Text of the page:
And then the wall buckled, as the first of the zombies crashed through it. The men and women around me screamed. Something reached through the wall and tried to grab me. It had once been alive, and had probably been a lobbyist, because it was wearing the remnants of an expensive suit and cufflinks. At the last second, I remembered I had the battle ax, and chopped at the undead hand, cutting it off. Other hands, some festooned with Rolexes, were reaching through the wall. I chopped and chopped, cutting off all the dead hands that I could.
I looked into the sky. Up on the ridge that overlooked the town, there were riders, directing the battle, sending the zombies against us. They were too far away for me to reach, but I knew they were there. I knew they were the real enemy. I had to fight them.
I chopped and chopped at zombie hands until I was weary. Other social justice warriors stood beside me, but we were too few. The zombies made a breach in the wall and started marching through. "Drill, baby, drill," one of them said with its lipless mouth.
"Never!" I said, and ran the zombie through with the butt of my battle ax.
"Deregulation!" another one shouted. "The Code of Federal Regulations is far too large! Free the economy from government restraint!"
"That’s not supported by empirical evidence!" I said, and gashed his bare skull with my blade. He fell into a twitching heap. But they kept coming. And when the riders ordered a thousand zombies to fall off the ridge and into the town, I knew that it was time to retreat. There were too many of them, and they were all grasping and clawing and advocating voter ID provisions. I motioned to my colleagues that it was time to get back in the boats.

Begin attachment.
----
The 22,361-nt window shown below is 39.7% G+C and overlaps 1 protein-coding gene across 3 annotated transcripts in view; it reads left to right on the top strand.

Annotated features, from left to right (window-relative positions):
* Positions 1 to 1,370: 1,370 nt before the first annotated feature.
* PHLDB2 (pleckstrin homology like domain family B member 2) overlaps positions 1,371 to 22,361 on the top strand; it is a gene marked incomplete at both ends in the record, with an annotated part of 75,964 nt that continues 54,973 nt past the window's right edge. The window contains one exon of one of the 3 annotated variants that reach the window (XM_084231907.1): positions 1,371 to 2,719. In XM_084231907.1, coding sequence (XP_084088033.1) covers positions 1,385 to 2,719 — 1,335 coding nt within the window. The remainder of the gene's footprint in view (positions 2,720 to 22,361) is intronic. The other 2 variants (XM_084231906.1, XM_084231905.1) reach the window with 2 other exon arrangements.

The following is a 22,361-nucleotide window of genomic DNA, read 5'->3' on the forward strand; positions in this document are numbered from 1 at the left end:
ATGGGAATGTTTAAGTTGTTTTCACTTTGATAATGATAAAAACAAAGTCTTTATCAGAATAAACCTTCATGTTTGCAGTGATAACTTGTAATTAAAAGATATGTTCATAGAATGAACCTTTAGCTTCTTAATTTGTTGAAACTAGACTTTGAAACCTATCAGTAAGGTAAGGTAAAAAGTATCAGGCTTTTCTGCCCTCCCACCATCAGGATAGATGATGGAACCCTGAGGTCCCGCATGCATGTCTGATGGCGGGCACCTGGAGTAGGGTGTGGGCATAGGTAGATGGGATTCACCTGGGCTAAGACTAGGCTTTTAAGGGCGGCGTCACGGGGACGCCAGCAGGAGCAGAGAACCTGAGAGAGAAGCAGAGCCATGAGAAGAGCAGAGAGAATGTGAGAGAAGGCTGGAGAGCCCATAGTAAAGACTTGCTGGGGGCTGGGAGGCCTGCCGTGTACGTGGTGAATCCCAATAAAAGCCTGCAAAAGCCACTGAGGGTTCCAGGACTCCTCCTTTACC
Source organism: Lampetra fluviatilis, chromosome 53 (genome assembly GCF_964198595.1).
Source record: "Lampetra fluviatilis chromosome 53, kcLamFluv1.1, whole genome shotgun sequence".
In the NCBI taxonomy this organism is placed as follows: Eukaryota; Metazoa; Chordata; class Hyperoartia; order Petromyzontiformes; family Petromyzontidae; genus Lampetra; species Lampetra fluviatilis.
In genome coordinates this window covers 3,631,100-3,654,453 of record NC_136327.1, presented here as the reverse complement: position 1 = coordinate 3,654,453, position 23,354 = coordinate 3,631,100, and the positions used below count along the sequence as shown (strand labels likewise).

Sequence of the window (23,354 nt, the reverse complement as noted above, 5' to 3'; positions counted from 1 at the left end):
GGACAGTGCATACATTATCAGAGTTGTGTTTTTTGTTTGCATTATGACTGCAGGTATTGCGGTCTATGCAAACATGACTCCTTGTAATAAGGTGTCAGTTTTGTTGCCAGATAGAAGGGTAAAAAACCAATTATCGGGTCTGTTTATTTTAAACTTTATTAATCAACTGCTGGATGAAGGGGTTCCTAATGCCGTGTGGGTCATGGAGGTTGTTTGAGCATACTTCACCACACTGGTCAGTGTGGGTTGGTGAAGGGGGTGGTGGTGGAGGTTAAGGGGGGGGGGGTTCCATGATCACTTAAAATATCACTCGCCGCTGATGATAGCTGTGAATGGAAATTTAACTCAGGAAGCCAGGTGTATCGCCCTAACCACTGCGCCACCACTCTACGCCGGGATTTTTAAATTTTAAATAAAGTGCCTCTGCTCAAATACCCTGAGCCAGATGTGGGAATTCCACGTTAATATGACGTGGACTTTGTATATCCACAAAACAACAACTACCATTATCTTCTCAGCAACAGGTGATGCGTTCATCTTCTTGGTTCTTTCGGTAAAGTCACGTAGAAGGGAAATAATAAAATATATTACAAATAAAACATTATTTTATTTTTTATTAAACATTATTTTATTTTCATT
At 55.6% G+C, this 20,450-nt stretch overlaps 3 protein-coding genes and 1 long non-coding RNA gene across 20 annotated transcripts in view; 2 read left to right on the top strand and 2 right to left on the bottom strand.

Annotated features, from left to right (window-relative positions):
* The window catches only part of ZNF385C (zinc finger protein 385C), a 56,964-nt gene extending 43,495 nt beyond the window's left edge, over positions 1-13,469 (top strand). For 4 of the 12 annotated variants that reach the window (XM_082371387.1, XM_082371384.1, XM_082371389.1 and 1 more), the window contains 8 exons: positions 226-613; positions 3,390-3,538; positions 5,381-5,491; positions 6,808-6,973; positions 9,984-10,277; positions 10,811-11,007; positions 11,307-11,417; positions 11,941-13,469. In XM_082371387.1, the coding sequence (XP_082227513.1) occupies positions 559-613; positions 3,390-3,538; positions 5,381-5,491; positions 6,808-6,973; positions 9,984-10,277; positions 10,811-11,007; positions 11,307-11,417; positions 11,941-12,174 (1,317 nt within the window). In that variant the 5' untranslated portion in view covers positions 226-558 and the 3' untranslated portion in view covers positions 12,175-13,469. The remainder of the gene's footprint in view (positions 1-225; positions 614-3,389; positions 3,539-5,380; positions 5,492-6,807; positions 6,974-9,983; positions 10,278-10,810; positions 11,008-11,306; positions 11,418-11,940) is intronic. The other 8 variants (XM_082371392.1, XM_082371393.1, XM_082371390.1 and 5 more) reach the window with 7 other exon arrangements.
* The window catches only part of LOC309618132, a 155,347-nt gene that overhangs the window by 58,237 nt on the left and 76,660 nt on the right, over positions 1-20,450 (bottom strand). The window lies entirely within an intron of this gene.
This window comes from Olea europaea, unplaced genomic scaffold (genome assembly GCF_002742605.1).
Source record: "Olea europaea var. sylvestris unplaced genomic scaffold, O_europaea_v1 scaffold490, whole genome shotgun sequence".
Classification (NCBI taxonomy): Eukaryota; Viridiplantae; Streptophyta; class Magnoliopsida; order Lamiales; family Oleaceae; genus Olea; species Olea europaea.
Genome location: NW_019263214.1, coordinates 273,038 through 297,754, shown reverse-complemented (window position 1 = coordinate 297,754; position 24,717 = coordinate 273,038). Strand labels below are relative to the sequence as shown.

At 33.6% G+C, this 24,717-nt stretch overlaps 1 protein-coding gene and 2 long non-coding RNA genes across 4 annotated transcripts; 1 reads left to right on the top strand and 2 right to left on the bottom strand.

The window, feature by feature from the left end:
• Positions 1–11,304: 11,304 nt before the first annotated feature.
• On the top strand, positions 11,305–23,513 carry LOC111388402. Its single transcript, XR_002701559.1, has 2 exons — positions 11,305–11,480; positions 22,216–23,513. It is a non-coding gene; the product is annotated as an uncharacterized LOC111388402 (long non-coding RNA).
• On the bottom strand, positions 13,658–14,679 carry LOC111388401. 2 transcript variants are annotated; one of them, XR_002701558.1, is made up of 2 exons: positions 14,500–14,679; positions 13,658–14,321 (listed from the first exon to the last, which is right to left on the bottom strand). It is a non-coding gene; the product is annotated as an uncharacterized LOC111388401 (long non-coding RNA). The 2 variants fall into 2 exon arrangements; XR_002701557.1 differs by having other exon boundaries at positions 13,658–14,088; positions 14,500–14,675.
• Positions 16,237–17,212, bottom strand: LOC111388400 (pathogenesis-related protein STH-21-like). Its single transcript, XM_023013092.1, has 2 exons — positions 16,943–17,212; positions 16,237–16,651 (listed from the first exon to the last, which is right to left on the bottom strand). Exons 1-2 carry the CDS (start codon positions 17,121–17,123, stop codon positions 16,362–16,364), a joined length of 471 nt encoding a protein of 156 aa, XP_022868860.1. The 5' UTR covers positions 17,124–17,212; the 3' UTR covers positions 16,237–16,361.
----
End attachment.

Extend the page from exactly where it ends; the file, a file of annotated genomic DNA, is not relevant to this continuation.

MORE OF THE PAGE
Mine was the last boat to leave. I stood in the bow, surveying the scene. Hundreds of the people I came to save were lying dead on the shore. I had failed in my task. But we had fought as hard as we could, and destroyed hundreds of zombies.
One of the riders came down to the pier and stood there, his arms outstretched. His skin was white and pale and he looked just like Scott Walker, except for a couple of little thorns on top of his head. We stood there, he on the pier and I in the boat, looking at each other. Testing each other.
And then he stretched out his hands even farther, and all of the eyes of the dead glowed with a pale blue light. And they rose up, and took up weapons, and started their long march towards Iowa.
"Justin? Are you okay?" Emma asked. "What happened?"
"Zombies. Republican zombies. Everywhere. They attacked the village and destroyed it. They were trying to kill me. It was horrifying."
"Game of Thrones," Emma said.
"What in the hell is Game of Thrones?"
"I had it on last night. Don’t you remember? You were looking at the Guardian website on your tablet while I was watching it. I didn’t think you were paying any attention."
"So it was all a dream?" I asked.
"You had a bad dream," she said. "Everything is okay."
"Scott Walker isn’t leading the undead horde?"
"It’s just a TV show, okay? Come on. Time to go to work. Make a difference."
I got out of bed and headed for the shower. At last, I had seen the alternative with my own eyes. I knew what I was fighting for.